Resource4thePeople notes that the FDA has given mixed signals about the link between PPHN and SSRI use. In 2006 the agency issued a warning about the dangers of SSRI use and PPHN. Now the FDA says it is unsure.***
Here is the most recent statement by the FDA, released on Dec. 14, 2011:
“The U.S. Food and Drug Administration (FDA) is updating the public on the use of selective serotonin reuptake inhibitor (SSRI) antidepressants by women during pregnancy and the potential risk of a rare heart and lung condition known as persistent pulmonary hypertension of the newborn (PPHN). The initial Public Health Advisory in July 2006 on this potential risk was based on a single published study. Since then, there have been conflicting findings from new studies evaluating this potential risk, making it unclear whether use of SSRIs during pregnancy can cause PPHN.”
Resource4thePeople also notes that this issue of the safety of SSRIs is the focus of the ongoing multidistrict litigation and that the ultimate resolution of these claims will be by settlement, jury verdict or judicial ruling within the confines of our court system and that future postings will be provided to inform the public of these outcomes.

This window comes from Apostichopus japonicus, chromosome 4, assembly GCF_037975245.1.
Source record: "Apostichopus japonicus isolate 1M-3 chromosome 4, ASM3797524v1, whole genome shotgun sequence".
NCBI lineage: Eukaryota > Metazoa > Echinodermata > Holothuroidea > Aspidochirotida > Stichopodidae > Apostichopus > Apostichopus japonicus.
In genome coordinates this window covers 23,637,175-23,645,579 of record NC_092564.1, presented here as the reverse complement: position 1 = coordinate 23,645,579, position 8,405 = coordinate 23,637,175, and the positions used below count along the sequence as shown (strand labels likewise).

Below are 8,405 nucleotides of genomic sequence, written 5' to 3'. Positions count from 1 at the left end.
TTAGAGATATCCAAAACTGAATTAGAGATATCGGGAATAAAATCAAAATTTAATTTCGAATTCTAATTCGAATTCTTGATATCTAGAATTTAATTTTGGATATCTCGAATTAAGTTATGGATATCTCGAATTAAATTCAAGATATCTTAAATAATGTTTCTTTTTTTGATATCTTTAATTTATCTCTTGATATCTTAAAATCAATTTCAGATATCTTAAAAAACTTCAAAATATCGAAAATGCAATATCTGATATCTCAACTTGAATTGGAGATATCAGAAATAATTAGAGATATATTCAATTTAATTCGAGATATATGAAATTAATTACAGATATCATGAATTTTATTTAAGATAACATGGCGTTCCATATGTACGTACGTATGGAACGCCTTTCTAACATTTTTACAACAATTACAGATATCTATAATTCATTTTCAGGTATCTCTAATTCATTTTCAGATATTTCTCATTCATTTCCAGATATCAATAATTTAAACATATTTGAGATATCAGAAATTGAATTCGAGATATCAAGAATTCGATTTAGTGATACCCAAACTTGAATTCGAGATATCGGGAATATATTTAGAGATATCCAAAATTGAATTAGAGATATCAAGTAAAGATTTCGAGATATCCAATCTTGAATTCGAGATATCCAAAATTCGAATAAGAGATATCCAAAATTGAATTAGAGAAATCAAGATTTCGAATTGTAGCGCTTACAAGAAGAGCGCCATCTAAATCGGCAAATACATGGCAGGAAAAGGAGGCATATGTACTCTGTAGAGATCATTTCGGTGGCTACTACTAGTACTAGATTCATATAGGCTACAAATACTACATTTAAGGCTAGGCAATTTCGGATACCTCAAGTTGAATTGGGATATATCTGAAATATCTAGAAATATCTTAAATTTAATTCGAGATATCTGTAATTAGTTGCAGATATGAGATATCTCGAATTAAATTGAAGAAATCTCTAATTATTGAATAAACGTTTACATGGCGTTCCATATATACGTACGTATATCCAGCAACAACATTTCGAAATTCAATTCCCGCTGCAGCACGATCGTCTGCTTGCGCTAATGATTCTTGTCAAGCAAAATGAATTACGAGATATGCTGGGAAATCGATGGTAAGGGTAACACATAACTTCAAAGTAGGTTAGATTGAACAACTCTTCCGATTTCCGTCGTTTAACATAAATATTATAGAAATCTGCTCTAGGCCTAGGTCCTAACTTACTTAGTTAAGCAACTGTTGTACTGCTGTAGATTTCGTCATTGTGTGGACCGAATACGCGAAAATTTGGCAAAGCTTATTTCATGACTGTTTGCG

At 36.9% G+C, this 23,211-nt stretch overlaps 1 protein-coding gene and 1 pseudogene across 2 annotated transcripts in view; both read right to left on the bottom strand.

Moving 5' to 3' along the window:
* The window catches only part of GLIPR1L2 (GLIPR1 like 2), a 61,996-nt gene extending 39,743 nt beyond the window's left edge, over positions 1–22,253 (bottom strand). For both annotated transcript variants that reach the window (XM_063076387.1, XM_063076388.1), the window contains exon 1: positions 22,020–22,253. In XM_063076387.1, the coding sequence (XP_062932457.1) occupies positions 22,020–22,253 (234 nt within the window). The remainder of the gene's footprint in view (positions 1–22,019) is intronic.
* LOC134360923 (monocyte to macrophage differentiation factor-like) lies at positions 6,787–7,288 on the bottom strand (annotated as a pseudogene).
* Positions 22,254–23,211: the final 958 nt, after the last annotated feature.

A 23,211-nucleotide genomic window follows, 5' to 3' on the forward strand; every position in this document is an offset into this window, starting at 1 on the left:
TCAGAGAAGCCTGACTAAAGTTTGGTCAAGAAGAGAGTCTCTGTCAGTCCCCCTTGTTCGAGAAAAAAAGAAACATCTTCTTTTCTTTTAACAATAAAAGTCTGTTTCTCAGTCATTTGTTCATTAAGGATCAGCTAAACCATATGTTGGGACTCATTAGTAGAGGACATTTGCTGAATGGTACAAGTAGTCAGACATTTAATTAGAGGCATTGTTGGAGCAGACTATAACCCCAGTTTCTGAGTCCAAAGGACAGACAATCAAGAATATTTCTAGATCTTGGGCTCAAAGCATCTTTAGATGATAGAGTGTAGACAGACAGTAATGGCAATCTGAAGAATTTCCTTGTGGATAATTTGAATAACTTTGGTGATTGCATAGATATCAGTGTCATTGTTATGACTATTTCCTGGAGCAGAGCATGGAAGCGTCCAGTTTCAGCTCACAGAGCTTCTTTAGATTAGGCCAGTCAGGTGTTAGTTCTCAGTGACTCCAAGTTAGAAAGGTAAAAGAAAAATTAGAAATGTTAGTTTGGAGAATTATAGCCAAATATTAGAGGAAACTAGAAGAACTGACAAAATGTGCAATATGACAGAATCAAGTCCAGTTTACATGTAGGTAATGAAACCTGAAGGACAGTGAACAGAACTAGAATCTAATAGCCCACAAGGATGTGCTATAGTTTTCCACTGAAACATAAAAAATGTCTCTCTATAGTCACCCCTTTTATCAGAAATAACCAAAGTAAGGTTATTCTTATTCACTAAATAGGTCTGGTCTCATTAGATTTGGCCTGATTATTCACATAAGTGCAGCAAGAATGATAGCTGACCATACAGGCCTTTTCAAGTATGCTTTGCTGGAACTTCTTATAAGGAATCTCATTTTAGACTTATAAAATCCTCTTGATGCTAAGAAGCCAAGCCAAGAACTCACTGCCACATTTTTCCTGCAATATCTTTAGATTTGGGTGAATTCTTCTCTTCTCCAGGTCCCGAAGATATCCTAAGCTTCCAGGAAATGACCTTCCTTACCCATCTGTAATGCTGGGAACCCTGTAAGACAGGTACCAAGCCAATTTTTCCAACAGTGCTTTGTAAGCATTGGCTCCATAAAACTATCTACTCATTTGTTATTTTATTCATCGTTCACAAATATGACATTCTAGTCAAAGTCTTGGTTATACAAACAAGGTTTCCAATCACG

Resource4thePeople also is bringing to the attention of SSRI users new medical research data that raises concerns about whether the anti-depressants may also put patients at increased risk of suffering heart arrhythmia.
These concerns are raised in published reports of a medical research study in the Jan. 29, 2013 British Medical Journal.
According to the study, the SSRIs citalopram (brand name Celexa) and escitalopram (brand name Lexapro) “trigger a disturbance in QT interval (the duration of electrical activity of the heart muscle) heart rhythms.”
The medical research report's lead study author Dr. Roy Perlis and his colleagues “confirmed through analysis a slight but significant QT prolongation with higher doses of citalopram,” saying that “although some QT variation is normal, a longer interval can upset timing of the heartbeat and lead to dizziness, fainting, and depending on severity, sudden death.”
The researchers also reported that citalopram, escitalopram, and amitriptyline were associated with prolongation of corrected QT interval, which is a marker of increased ventricular arrhythmia risk.
The report emphasized that other antidepressants, including some other SSRIs, were not identified as causing significantly associated with prolonged corrected QT intervals.
"The question of whether patients for whom antidepressants will be prescribed should routinely have electrocardiograms before and/or after treatment starts cannot be addressed directly by this study," the authors wrote in the report. "However, in terms of treatment selection, our results do suggest some variation within treatment class in terms of risk."
*In Re: Zoloft (Sertraline Hydrochloride) Products Liability Litigation - MDL 2342, United States District Court, Eastern District of Pennsylvania